Going forward, all placemaking work in the east city will be integrated into the overall work and mandate of the Cape Town Partnership. Through the east city collective, we will continue to build relationships with former, present and future District Six residents, entrepreneurs moving into the area, and current users of its public places, from rough sleepers to immigrant groups to young designers. In this line, relevant content from the original Fringe website is being integrated into the Cape Town Partnership site.

As the Cape Town Partnership, we hope to host a public forum early in 2014 relating to our work in the east city and District Six, and initiatives that foster design for economic development, specifically aimed at deepening our understanding of the area and better communicating what is currently happening.

Building on existing work in the area

Some of the work we’re currently involved in in the east city includes:

  • Friends of Harrington Square: In line with building community ownership of the placemaking process, a group informally known as Friends of Harrington Square has been initiated, made up of Woodhead’s, Charly’s Bakery, The Bank and District Six Museum. The Cape Town Partnership is sponsoring free WiFi on the square, and the group have also come together to install benches and sculptures made of recycled goods, and have put out a call for artists to paint the white tree planters surrounding the space. The Harrington Square lease has also been revised and is in the public comment period for this to be handed over to Cape Town Partnership, with provisions for activation of the space. Friends of Harrington Square, and in particular Richard Harris of Woodhead’s, will come on as management partners for the space.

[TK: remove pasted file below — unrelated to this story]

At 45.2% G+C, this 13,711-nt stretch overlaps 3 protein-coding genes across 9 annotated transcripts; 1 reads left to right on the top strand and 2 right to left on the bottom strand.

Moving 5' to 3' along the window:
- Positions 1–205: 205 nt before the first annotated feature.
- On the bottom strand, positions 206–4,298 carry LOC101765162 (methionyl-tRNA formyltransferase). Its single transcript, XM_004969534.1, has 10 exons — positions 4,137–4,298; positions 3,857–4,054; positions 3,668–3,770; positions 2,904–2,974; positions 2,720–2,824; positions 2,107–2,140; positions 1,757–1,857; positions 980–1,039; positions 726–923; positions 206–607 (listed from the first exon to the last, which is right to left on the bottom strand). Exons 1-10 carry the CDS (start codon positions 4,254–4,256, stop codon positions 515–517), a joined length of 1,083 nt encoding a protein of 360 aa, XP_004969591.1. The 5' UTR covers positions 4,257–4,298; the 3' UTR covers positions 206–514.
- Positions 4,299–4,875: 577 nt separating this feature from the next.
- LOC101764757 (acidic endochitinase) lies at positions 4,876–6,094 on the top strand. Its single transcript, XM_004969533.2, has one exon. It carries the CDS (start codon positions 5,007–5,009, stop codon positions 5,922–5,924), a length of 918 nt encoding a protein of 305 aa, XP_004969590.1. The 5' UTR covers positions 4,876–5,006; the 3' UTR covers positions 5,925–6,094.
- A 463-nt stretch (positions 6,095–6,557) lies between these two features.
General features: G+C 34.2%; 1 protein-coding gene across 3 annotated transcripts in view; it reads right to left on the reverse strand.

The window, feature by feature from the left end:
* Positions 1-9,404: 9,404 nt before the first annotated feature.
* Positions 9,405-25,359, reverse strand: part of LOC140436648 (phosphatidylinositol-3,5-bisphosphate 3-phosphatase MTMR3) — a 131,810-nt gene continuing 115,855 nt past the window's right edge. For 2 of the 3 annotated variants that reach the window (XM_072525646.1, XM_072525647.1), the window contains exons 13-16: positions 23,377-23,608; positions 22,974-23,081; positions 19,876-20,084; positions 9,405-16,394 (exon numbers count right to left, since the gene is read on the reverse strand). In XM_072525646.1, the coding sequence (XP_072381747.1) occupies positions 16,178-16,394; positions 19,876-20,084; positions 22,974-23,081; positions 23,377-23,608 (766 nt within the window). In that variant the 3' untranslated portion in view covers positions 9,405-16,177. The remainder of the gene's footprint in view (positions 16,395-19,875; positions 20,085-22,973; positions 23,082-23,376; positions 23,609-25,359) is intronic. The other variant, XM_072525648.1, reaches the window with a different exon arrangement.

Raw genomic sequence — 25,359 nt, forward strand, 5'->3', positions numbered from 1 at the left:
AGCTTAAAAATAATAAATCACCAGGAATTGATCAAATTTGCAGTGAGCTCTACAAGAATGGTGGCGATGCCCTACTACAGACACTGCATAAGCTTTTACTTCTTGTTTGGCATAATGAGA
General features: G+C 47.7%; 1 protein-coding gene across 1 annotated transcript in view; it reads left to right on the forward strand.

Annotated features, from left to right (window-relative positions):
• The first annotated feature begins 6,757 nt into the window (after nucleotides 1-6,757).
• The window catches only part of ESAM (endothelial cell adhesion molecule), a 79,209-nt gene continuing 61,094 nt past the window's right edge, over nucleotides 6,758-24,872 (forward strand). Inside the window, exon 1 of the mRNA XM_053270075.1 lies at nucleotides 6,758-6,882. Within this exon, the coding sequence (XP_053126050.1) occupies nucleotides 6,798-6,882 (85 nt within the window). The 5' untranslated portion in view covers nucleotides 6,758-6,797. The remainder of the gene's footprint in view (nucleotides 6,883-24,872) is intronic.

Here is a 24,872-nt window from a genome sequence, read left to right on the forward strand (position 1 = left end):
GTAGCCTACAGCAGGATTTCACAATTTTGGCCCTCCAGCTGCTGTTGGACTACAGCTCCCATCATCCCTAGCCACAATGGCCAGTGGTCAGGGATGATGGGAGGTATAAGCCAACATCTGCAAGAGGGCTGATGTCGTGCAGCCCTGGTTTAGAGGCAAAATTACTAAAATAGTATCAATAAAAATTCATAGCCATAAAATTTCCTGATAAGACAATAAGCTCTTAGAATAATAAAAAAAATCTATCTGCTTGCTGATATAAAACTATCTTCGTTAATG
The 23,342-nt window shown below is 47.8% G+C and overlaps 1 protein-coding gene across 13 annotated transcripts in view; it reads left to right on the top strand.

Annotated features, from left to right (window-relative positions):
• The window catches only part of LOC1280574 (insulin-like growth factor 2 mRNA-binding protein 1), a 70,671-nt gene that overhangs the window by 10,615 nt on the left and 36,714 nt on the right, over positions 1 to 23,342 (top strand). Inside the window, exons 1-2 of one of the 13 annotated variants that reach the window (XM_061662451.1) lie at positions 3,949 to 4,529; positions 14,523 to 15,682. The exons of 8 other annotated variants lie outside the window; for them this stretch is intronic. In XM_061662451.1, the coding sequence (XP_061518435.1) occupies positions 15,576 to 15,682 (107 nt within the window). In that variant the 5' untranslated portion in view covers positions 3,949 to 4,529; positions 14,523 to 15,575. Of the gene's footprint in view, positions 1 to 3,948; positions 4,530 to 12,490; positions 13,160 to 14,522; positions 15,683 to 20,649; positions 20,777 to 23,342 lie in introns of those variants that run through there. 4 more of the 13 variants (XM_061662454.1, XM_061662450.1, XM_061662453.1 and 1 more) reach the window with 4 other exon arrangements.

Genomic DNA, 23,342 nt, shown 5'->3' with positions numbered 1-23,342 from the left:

• Public art: Cape Town Partnership has been part of facilitating a number of murals in the area: A seafarer-inspired piece at 99 Harrington by Xanele and Jeremy Puren of See-Saw-Do; a mapping of the users of Commercial Street and where they come from in the city, the country and on the continent by artist Andrew Putter; a piece by Falko at 75 Harrington Street inspired by the tale of how a goldfish only grows as big as its pond. We hope these pieces help to humanise the surrounding built environment and invigorate the space, while raising awareness around the role of public art in city making.